By Ranesha Lee, Guest Contributor
Leadership has been defined as a role to lead transformative change of a school. The function of effective leadership is to provide direction and exercise influence (Leithwood, K.A. & Riehl C. 2003). Providing a school direction is imperative, but integrating with the community is just as vital. The community’s culture, values and traditions are embedded into each student that crosses the corridors. Administrators have to create a vision for their school, but they need more than vision to transform a school. Leaders do not impose their own goals and visions onto others, but truly sharing the goals and creating a sense of purpose and direction (Leithwood, K.A. & Riehl C. 2003). A wise professor shared that partnership, whether outside agencies or teachers within your building, should experience a working relationship of mutuality (Murtadha, K. 2018). Mutuality is the fundamental necessity for a thriving partnership.
Effective leaders function as the pulse of as school. No one knows the exact formula for what makes an effective leader, but there are some imperative components to becoming one. Leithwood and Riehl outline them as setting direction, developing people and developing the organization.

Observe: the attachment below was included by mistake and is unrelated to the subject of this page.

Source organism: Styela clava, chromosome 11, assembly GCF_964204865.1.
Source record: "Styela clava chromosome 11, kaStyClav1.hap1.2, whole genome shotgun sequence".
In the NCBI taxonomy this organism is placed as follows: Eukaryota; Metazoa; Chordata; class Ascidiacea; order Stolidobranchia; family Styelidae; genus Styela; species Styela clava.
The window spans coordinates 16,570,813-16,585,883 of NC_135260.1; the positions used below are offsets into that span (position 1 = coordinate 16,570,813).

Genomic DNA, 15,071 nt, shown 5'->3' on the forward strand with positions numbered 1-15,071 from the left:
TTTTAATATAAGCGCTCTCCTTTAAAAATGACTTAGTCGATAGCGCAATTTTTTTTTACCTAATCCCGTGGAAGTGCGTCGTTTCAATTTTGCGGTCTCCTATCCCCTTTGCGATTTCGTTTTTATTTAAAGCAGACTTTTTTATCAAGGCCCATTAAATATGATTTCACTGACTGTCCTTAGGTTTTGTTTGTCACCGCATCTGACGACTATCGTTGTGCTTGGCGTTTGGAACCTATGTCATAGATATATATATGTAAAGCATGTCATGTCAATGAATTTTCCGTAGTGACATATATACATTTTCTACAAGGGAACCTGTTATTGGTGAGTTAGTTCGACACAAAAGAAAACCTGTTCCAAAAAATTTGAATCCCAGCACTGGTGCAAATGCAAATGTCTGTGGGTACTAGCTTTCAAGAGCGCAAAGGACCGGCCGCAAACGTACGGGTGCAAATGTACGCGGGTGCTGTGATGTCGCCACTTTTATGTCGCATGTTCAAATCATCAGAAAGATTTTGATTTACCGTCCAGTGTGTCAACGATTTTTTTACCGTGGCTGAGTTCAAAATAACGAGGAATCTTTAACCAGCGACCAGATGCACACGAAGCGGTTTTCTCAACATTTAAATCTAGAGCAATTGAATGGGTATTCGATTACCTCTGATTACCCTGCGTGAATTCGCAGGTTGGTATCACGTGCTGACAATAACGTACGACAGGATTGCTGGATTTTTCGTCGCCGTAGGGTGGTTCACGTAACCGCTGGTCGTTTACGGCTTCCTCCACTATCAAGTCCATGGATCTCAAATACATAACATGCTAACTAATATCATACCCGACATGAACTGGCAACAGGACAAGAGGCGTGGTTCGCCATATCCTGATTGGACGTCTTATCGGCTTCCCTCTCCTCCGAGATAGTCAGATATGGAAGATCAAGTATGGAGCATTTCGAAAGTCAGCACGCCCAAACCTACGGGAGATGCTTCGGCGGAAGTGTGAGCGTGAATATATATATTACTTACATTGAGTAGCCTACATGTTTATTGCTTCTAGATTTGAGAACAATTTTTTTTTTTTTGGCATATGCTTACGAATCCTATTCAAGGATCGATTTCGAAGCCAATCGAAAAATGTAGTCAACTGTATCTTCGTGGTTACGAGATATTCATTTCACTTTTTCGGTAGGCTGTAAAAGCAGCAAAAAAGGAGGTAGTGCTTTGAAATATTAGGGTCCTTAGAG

Developing people becomes a lost art. When influential leaders fight the courageous fight and work to set a direction that benefits all and strengthens an organization’s partnerships, test scores and reputation—does that work truly leave time to develop the people that are engaged in the movement with that leader? Great leaders should empower prospective leaders. This allows the vision to evolve exponentially, but it takes more than work. It takes dedication, resilience, honesty and most importantly a level of servitude to engage and advocate for those that lack the resources or access to do it for themselves. Sharing the leadership and developing new leaders can impact the community and beyond if executed well. My parting thoughts are that great leaders are born with the innate ability to thrive under pressure and think beyond themselves—but the amount of work that it takes can make or break you. So I charge the new leaders—are you ready to work?
Ranehsa Lee is an Educational Leadership Master of Arts student in the IU School of Education at IUPUI.
Leithwood, K. & Reihl, C. (2003). What we know about successful school leadership. Philadelphia, PA: Laboratory for Student Success, Temple University.